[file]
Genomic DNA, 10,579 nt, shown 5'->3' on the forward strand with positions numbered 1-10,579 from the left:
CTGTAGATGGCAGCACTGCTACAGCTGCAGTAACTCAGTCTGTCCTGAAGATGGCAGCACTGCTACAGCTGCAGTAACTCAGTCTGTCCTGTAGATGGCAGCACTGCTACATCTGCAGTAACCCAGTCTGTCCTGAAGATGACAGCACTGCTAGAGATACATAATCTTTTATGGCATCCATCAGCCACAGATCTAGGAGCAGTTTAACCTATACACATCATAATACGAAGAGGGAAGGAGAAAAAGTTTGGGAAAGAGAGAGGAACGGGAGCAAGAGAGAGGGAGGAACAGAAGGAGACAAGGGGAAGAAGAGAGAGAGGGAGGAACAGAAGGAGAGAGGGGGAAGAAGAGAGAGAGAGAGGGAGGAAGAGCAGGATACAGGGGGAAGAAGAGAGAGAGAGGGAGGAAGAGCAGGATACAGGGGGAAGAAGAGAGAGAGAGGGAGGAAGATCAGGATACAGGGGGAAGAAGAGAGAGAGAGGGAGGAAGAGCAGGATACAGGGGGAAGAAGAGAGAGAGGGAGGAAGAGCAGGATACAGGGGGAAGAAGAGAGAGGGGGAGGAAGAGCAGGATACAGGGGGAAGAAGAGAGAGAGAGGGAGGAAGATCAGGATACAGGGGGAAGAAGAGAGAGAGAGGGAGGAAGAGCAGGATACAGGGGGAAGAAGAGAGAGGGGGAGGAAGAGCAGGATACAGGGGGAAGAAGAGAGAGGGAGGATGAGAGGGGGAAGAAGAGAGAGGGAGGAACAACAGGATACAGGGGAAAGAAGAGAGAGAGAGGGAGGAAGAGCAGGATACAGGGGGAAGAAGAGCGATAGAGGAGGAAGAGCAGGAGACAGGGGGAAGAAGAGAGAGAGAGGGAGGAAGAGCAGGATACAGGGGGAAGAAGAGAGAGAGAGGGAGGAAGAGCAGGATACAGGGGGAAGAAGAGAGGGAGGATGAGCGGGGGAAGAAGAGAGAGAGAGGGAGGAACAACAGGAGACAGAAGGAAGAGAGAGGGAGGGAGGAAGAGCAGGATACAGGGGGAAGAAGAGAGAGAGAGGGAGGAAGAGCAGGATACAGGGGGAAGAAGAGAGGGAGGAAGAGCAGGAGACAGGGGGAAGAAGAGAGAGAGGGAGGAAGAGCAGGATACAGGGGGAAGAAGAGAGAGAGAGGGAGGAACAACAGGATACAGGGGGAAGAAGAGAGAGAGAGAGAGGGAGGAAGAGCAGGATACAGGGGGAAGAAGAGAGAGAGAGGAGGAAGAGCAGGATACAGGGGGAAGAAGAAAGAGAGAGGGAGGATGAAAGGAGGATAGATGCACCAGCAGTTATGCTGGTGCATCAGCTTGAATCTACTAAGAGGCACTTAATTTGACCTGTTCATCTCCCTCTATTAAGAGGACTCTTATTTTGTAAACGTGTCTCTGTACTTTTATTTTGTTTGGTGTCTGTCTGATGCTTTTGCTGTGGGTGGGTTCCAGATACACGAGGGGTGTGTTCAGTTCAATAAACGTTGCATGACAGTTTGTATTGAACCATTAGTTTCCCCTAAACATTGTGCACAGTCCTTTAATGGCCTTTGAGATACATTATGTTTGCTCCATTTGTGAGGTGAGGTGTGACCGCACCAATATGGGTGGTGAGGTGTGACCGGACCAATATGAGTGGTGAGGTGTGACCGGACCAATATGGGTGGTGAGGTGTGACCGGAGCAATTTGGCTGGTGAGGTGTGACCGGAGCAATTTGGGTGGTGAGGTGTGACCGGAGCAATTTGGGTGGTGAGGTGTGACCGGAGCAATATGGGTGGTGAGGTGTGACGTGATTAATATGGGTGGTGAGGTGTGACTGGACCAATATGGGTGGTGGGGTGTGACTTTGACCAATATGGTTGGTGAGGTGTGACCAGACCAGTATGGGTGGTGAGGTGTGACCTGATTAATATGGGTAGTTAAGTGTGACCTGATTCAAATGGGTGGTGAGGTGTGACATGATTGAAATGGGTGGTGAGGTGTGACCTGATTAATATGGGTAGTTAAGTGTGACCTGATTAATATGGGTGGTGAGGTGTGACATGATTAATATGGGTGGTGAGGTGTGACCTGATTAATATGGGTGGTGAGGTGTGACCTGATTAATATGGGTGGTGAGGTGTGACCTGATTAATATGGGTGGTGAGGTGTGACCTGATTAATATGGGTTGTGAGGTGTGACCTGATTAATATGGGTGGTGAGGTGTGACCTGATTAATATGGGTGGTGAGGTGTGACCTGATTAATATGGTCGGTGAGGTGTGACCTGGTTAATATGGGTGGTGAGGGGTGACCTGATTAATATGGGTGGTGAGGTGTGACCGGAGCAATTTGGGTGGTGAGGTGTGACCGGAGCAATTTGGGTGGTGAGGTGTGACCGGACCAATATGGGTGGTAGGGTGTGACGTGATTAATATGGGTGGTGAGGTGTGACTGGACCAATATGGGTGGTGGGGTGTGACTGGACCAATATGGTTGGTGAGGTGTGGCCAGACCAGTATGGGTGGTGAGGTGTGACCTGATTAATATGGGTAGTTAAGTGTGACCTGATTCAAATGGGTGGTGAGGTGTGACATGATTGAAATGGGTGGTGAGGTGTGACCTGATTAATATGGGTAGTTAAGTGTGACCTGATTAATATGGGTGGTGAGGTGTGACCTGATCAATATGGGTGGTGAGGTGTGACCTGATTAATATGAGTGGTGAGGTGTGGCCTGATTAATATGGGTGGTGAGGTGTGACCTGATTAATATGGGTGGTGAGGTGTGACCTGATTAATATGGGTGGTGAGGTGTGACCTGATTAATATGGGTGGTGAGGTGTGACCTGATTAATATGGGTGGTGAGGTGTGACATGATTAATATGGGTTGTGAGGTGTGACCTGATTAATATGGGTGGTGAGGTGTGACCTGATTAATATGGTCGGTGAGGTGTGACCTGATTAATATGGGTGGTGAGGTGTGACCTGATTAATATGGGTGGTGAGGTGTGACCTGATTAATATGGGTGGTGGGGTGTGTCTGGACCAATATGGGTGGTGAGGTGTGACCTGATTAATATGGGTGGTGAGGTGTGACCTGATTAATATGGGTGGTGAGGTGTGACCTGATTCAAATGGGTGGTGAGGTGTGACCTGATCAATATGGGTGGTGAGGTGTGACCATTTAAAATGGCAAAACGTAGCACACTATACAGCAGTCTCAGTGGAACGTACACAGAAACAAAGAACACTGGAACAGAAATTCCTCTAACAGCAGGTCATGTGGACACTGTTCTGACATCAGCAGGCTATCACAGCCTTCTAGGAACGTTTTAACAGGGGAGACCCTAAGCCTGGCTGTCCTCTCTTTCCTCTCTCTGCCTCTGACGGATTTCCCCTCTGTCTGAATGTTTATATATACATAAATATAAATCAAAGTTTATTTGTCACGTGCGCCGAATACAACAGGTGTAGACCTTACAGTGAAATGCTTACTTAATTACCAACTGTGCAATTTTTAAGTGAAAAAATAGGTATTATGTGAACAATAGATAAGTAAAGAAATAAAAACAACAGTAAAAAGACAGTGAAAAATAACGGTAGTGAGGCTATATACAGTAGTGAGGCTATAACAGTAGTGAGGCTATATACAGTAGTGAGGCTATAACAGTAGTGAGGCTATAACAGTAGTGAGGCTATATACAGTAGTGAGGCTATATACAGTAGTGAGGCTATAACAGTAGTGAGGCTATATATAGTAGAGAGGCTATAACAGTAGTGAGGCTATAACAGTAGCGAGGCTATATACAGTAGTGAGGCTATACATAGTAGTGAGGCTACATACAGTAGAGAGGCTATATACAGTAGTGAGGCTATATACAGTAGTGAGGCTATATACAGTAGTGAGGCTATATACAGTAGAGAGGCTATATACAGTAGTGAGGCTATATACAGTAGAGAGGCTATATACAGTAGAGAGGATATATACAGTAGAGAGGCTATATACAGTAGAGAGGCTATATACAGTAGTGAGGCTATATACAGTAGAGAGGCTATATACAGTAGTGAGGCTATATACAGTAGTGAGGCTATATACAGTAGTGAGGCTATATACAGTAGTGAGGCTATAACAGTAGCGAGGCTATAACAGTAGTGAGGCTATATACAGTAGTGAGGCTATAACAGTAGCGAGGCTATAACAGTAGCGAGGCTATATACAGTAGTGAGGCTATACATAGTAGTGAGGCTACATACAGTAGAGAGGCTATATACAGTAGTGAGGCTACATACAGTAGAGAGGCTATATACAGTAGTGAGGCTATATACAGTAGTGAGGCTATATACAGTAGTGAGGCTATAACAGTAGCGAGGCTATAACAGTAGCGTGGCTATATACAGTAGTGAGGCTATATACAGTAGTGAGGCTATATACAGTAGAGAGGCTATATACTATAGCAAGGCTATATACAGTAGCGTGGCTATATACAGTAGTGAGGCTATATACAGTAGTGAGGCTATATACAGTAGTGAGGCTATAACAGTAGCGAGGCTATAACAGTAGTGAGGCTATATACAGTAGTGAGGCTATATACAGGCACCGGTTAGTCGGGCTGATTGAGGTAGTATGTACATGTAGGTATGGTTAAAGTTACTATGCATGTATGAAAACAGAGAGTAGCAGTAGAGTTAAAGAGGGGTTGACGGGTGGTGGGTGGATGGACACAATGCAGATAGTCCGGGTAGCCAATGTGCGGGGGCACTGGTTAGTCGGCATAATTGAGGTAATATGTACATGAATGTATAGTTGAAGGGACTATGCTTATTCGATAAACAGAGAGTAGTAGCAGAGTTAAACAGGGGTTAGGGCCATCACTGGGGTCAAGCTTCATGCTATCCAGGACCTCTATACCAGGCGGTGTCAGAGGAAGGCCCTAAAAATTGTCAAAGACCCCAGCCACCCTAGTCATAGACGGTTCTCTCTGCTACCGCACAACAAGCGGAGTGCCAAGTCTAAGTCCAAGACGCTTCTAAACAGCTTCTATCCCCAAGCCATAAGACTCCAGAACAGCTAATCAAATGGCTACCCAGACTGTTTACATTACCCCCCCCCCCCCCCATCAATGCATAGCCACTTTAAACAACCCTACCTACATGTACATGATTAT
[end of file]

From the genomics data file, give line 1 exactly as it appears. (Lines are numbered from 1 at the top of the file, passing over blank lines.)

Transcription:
Genomic DNA, 10,579 nt, shown 5'->3' on the forward strand with positions numbered 1-10,579 from the left: